While human language consists of words that are usually spoken or written, photography is the activity of taking photographs, giving strong images and thus impression to human mind. People communicate each other everyday through talking, listening, and writing. Photographs also can be functioned in this daily communication as any languages because they are visual words, the most perfect ones among hieroglypics.
In his poem "Lines on a Young Lady's Photograph Album," Philip Larkin laments that "But, o, photography! as no art is, / Faithful and disappointing!" As is suggested in this poem, "faithfulness" is the very soul of photography. Seeing a thing delivers a stronger message than simply listening about it. So, people can understand a situation exactly through well-drawn drawings or well-taken photographs. In this regard, photography is both an art and a language with broad meanings and powerful images.
Photography is a very attractive language. Whatever experience, rhetoric, or beauty, a photographer can capture with photographs. For example, she or he can take pictures of any bloody war scenes, and in doing so, people all around the world can see the very scenes of human misery. The photographer also can capture tiny little bugs, a beautiful evening sunset, shadows of the hot sand-hills, flowers swaying in the wind, or anything he or she wants to take.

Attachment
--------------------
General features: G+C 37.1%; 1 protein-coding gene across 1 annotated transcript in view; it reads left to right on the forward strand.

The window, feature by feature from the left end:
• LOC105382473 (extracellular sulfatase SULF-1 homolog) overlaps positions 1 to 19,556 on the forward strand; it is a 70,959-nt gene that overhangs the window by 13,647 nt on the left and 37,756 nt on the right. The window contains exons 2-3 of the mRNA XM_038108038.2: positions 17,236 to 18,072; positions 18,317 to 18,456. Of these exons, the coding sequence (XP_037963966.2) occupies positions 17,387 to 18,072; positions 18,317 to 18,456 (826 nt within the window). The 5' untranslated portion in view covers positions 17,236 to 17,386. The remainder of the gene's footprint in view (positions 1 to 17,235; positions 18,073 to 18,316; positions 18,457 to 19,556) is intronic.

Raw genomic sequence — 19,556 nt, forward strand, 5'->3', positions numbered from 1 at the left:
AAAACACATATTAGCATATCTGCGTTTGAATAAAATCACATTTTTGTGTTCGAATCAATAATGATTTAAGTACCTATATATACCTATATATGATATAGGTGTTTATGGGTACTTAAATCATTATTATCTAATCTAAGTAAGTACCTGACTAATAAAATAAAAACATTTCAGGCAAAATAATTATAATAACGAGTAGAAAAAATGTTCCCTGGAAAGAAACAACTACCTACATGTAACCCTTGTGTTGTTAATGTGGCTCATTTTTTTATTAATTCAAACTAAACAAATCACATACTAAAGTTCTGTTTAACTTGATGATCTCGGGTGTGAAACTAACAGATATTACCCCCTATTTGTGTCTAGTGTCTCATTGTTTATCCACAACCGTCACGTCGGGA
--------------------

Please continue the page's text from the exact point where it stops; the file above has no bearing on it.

Photography, however, needs creativity and originality. Photography is not a simple skill of taking pictures but a complex and creative activity of doing artwork. Photographs should be unique in this world. Any scenes can be reproduced by cameras, but they should be original and artful.
In the fourth-century B.C., Greek philosopher Aristotle understood the basic principle of photography when he looked at a solar eclipse. He realized that photos were made by light. Any photographs can't be produced without any light. Thinking photographs as pictures drawn with light, I, a photographer, want to say, "I'm an artist drawing pictures with light."
"Inside of me, I have a tiny room.
Sometimes, it made me feel full, or empty, or comfortable.
Sometimes, it appears to me as an absolutely strange place.
Sometimes, there blows calm wind inside of me,
Though I can't understand what the wind does mean.
Sometimes, I open the door and watch the world,
And I wonder about the mind of strangers.
Still I remain inside, in the same space."
Joo Jung-sun firstname.lastname@example.org
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